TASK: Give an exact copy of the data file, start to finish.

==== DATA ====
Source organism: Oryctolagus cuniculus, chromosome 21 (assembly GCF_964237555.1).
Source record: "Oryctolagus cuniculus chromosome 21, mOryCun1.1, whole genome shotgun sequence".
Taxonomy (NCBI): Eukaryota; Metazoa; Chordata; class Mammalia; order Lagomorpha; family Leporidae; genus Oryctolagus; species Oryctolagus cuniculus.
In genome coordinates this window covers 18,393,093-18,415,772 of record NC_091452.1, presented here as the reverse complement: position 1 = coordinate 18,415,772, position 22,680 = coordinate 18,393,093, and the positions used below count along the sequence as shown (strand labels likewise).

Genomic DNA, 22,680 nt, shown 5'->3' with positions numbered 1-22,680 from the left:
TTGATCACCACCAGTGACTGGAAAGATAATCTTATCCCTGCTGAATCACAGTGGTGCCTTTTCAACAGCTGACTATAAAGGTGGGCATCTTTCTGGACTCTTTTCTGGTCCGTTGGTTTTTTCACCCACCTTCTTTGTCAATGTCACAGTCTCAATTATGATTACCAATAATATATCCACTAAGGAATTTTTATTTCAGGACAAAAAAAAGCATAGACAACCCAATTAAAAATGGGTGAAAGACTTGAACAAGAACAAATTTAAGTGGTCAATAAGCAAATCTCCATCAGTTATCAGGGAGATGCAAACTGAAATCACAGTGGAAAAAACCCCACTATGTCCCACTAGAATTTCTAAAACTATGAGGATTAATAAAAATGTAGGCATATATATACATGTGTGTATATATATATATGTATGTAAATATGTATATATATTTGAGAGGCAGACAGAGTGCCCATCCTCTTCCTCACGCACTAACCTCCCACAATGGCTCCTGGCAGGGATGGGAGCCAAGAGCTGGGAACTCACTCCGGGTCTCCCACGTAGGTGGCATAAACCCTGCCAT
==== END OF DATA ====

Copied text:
Source organism: Oryctolagus cuniculus, chromosome 21 (assembly GCF_964237555.1).
Source record: "Oryctolagus cuniculus chromosome 21, mOryCun1.1, whole genome shotgun sequence".
Taxonomy (NCBI): Eukaryota; Metazoa; Chordata; class Mammalia; order Lagomorpha; family Leporidae; genus Oryctolagus; species Oryctolagus cuniculus.
In genome coordinates this window covers 18,393,093-18,415,772 of record NC_091452.1, presented here as the reverse complement: position 1 = coordinate 18,415,772, position 22,680 = coordinate 18,393,093, and the positions used below count along the sequence as shown (strand labels likewise).

Genomic DNA, 22,680 nt, shown 5'->3' with positions numbered 1-22,680 from the left:
TTGATCACCACCAGTGACTGGAAAGATAATCTTATCCCTGCTGAATCACAGTGGTGCCTTTTCAACAGCTGACTATAAAGGTGGGCATCTTTCTGGACTCTTTTCTGGTCCGTTGGTTTTTTCACCCACCTTCTTTGTCAATGTCACAGTCTCAATTATGATTACCAATAATATATCCACTAAGGAATTTTTATTTCAGGACAAAAAAAAGCATAGACAACCCAATTAAAAATGGGTGAAAGACTTGAACAAGAACAAATTTAAGTGGTCAATAAGCAAATCTCCATCAGTTATCAGGGAGATGCAAACTGAAATCACAGTGGAAAAAACCCCACTATGTCCCACTAGAATTTCTAAAACTATGAGGATTAATAAAAATGTAGGCATATATATACATGTGTGTATATATATATATGTATGTAAATATGTATATATATTTGAGAGGCAGACAGAGTGCCCATCCTCTTCCTCACGCACTAACCTCCCACAATGGCTCCTGGCAGGGATGGGAGCCAAGAGCTGGGAACTCACTCCGGGTCTCCCACGTAGGTGGCATAAACCCTGCCAT